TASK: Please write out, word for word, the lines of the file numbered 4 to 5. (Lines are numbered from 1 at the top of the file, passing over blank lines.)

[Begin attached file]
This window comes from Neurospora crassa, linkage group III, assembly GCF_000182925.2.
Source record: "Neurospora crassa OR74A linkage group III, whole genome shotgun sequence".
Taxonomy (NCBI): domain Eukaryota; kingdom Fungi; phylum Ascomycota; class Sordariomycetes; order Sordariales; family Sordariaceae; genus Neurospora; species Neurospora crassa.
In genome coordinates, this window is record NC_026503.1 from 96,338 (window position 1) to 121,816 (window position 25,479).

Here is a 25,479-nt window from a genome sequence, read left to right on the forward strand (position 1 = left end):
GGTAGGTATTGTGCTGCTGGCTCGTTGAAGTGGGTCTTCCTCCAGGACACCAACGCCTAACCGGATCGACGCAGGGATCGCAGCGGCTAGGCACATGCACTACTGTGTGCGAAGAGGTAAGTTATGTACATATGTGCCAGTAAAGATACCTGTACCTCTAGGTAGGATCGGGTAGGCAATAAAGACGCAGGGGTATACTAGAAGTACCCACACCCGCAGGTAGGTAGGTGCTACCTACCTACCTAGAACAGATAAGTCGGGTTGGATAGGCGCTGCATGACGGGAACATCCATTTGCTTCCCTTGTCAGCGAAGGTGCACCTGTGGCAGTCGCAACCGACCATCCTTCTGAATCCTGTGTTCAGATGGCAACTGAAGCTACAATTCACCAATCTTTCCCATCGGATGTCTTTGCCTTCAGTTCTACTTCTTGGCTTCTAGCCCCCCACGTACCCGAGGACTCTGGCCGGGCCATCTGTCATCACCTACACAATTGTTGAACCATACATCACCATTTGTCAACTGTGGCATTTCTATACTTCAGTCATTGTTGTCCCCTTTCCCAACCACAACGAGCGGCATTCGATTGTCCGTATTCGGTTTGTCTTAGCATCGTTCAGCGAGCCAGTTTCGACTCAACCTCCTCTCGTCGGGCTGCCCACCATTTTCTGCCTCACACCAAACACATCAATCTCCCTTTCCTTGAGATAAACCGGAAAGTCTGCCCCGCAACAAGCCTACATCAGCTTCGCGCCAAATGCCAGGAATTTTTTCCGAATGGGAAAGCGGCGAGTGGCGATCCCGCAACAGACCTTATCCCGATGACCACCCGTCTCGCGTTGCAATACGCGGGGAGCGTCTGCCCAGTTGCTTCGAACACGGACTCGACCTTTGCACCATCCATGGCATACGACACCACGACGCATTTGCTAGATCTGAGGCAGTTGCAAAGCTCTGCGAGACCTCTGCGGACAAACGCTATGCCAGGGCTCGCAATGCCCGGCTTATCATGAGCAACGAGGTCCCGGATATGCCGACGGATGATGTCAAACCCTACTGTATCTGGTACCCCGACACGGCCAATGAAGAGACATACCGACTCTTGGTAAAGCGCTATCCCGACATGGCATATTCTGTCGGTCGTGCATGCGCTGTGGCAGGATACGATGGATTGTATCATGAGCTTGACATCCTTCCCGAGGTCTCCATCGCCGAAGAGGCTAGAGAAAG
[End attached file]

In genome coordinates, this window is record NC_026503.1 from 96,338 (window position 1) to 121,816 (window position 25,479).

Here is a 25,479-nt window from a genome sequence, read left to right on the forward strand (position 1 = left end):